I was on a photo safari in South Africa, when we spotted the remains of an impala up in a tree. Leopards are the only big cats that are capable of carrying that much weight into a tree. They do it to prevent losing their prey to scavengers. The leopard was gone, but we knew it would be back to finish it, so we returned the next morning before dawn. The Leopard was already in the tree eating. After a while, it came down and we trailed it for a while, before it entered an area filled with thorn trees and bushes, with thorns as long as 7 inches, before settling down at a spot where it seemed comfortable. The driver proceeded towards it, driving over trees and bushes. At times we had to dive down below the seat to avoid sweeping, barbed branches. Once we were as close as practical, we stopped, and it was time to take pictures. The sun was just coming over a rise, striking an area of the thicket yards away from the Leopard, but I guessed its movement would cause it to pass over the Leopard, if we waited where we were. I convinced the other passengers it was worth the try. They agreed to wait, and 30 minutes later the sunbeams began to hit the Leopard directly on the face and arm while the rest remained in shadow. I got the shot I had hoped for.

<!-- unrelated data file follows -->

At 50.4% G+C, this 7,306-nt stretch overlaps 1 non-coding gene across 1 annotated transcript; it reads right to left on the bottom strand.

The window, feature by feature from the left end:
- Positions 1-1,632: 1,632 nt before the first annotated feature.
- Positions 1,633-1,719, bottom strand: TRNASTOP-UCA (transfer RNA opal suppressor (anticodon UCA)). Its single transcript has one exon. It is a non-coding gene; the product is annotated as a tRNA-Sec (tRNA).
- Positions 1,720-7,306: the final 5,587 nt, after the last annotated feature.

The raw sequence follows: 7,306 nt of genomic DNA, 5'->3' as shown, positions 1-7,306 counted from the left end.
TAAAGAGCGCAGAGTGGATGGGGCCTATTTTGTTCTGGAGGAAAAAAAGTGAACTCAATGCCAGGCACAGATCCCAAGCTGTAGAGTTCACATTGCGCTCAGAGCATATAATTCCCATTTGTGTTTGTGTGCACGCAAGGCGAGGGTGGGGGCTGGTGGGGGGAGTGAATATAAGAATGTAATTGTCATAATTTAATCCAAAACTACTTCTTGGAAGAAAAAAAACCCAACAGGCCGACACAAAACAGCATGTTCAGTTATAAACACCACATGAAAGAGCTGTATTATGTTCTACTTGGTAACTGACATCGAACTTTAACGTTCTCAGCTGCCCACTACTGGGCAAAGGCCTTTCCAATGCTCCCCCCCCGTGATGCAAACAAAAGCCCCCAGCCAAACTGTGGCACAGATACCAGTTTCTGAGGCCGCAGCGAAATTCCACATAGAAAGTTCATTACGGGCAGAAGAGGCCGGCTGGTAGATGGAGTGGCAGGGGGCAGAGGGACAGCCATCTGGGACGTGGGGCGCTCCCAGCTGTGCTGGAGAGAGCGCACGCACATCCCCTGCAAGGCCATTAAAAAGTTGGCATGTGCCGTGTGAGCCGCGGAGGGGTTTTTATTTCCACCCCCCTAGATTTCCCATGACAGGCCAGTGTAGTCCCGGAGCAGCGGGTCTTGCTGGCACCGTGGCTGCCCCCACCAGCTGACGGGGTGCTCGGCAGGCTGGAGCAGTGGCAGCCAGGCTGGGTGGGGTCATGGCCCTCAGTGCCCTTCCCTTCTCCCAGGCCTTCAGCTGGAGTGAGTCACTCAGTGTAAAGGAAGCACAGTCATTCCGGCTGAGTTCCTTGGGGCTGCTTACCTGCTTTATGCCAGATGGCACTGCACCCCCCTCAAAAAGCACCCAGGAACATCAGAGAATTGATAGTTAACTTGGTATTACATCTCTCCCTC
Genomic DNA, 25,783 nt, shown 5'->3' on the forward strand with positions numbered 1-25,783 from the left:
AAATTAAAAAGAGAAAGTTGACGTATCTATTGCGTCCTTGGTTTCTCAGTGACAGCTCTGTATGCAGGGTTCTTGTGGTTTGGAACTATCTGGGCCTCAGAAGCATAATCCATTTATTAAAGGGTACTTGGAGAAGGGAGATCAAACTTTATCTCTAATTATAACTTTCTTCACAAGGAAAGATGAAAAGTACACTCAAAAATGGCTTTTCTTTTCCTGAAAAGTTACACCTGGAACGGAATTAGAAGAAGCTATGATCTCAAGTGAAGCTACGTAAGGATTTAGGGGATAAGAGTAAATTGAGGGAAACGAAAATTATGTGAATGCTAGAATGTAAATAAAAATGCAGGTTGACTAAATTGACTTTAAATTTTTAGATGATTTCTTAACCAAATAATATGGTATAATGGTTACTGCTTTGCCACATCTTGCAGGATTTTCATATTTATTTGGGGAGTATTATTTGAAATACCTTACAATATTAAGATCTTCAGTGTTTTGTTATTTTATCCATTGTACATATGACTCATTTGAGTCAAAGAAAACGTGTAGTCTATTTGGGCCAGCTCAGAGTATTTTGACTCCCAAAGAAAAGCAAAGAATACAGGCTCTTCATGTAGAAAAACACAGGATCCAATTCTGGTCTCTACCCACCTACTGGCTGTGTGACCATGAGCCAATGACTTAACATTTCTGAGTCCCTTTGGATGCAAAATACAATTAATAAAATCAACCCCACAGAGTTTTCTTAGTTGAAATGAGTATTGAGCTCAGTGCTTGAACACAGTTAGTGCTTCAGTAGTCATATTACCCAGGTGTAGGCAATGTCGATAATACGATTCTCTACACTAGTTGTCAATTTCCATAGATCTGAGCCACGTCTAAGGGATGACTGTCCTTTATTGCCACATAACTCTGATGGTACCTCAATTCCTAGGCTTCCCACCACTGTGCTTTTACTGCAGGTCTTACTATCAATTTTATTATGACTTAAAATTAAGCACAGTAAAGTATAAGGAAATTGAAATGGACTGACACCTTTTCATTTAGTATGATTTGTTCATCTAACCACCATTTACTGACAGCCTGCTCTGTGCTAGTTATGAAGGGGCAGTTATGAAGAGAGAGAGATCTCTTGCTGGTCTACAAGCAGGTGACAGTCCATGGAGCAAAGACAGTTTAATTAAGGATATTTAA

These are two new photos I have in my space called After the Harvest 1 & 2. Much of the photography on vineyards shows grape clusters. I’ve become interested in the beginning and end of the cycle as well. This is obviously the latter. The intend was to bring out the rich textures and colors that grape leaves can take on, by showing the aging process over time of one leaf. These two shots were taken 6 weeks apart.
Photographer Geoff Hansen is currently exhibiting in Petaluma’s Virtual Art in the Park . This online exhibition extends through the month of August and includes several new images, including “Rusty Relic”, shown below. This print is available in Art Gallery Napa Valley in a couple of different sizes.